Eirin (they/she) first arrived on Chumash lands in the midst of spring wildflower blooms after a wet winter, and was instantly swept off their feet by the magic of this high desert canyon landscape and the beings who tend to it. Eirin brings an action-oriented systems thinking approach to their work as Co-Program Director, balanced with a strong sense of humor and a light heart that feels most content when it is free to observe, wander, and dream.
Eirin is from the ancestral homelands of the Mvskoke people, also known as Atlanta, Georgia. Always curious about the hidden worlds of animals, plants, and insects, they had many formative and beautiful experiences in their late teens rambling through the oldest mountain range in the world, the Appalachians. In their early twenties, this connection to the natural world became clearer with their blossoming love for all things food; the cultural stories it holds, the autonomy of being food secure, and the ability to heal our collective relationship to land through regenerative practices. A big picture-thinker and interested in deconstructing the institutions that shape our built environment and food system on scales large and small, they spent many hours volunteering in community gardens and organic farms across Atlanta to better understand systemic barriers local growers face. Eirin received their B.A. in Anthropology from Georgia State University in 2018, and in 2021, graduated with their M.S. in City and Regional Planning from Georgia Institute of Technology. They focused their graduate studies around the interconnections of food systems planning, environmental land use, affordable housing, and community-based disaster resilience. Directly prior to coming to Quail Springs, they were working as a food systems planner with cities and farmers across the Atlanta Metro Region.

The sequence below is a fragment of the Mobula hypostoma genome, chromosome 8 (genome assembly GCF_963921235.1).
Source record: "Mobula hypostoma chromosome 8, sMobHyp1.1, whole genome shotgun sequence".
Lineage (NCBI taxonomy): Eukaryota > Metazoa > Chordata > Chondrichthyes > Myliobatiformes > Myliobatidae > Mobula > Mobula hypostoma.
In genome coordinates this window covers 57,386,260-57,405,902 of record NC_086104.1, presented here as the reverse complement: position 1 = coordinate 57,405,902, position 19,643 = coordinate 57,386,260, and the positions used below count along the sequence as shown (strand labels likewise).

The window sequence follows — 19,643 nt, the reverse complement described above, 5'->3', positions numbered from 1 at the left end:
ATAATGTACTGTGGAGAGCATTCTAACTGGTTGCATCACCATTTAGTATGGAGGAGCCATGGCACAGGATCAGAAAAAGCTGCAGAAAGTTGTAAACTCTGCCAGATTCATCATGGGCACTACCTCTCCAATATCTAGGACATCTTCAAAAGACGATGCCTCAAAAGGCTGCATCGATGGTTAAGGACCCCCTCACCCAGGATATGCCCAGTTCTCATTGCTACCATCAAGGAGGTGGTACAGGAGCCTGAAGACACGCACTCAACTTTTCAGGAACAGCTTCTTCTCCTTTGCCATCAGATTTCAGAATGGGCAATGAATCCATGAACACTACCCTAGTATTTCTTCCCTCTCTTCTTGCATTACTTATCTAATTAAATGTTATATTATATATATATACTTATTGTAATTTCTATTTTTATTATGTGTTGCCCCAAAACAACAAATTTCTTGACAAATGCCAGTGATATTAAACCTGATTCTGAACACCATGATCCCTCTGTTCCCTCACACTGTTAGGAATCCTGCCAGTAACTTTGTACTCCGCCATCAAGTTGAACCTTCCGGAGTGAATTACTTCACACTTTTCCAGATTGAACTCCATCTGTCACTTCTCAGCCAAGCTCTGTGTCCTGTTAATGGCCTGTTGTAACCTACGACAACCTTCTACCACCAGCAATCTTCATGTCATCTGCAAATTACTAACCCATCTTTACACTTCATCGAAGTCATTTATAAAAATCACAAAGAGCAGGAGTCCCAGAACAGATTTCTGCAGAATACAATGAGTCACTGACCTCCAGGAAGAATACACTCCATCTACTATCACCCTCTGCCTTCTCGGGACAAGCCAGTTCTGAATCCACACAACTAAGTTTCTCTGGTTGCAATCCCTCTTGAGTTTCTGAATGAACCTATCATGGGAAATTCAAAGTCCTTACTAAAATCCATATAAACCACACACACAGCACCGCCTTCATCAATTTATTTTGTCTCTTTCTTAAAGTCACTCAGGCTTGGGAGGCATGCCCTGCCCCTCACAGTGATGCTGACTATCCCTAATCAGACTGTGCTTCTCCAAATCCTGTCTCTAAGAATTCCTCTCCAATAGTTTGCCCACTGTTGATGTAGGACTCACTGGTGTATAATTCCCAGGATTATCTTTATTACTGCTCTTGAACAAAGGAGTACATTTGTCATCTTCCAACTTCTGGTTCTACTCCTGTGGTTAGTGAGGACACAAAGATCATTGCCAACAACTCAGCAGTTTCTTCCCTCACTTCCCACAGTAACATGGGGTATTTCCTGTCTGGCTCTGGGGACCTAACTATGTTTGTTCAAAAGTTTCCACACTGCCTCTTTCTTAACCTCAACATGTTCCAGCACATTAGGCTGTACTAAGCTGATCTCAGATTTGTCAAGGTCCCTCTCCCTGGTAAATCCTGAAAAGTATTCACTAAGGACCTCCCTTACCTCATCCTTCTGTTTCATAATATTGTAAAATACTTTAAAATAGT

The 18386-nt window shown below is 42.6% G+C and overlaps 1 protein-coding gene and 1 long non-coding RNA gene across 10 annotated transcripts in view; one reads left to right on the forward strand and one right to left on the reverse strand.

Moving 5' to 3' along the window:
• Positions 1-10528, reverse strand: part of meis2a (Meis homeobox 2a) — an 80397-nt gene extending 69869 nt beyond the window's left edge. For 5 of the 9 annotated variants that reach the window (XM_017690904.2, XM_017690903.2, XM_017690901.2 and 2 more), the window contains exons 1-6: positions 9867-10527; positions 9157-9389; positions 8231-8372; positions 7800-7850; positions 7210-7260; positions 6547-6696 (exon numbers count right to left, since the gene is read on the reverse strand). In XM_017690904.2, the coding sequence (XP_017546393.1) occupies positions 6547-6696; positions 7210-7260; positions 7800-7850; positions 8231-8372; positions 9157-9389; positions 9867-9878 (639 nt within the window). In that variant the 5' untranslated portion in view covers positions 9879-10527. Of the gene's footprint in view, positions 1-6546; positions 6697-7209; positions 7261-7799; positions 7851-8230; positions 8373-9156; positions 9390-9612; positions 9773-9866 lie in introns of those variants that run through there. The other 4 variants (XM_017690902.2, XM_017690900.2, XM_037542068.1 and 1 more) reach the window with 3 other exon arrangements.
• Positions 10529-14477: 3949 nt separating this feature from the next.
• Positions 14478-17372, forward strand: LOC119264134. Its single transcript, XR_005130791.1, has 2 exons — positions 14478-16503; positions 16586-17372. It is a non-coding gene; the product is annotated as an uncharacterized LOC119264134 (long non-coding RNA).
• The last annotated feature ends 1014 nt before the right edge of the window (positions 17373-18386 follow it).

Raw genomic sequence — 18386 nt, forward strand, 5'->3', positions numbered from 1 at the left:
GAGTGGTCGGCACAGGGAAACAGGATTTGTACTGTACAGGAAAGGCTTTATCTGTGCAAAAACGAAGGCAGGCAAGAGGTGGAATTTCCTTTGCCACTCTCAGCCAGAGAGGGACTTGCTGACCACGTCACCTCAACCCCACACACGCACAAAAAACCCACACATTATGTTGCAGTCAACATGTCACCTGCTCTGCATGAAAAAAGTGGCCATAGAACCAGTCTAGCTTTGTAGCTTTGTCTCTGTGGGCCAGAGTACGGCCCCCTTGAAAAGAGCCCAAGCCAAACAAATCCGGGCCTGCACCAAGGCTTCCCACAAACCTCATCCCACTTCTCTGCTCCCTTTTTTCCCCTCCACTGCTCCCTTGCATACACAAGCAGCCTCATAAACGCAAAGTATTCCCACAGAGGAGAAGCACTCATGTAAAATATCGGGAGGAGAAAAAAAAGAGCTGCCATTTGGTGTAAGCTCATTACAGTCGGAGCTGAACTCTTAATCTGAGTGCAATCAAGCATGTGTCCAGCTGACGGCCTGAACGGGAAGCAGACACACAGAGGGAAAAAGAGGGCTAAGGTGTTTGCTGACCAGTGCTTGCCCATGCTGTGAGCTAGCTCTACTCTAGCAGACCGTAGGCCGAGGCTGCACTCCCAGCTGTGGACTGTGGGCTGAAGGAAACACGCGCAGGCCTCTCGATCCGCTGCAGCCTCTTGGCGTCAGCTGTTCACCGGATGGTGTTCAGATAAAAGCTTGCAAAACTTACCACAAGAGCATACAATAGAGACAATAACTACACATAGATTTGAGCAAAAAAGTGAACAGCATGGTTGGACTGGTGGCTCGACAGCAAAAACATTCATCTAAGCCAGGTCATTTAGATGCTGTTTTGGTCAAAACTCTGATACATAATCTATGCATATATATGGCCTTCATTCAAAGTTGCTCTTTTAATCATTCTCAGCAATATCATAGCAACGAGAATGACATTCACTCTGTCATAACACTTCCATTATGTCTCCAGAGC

Through a combination of experiences gained via employment in local government, community organizing work in Atlanta, and shared lived realities of collapse in late-stage capitalism, Eirin has spent the past few years seeking alternative examples of collective community resilience, resistance, and care, outside of colonial modalities in both urban and rural landscapes. This never-ending journey has taken them to many inspiring places, and landed them here in the Cuyama Valley.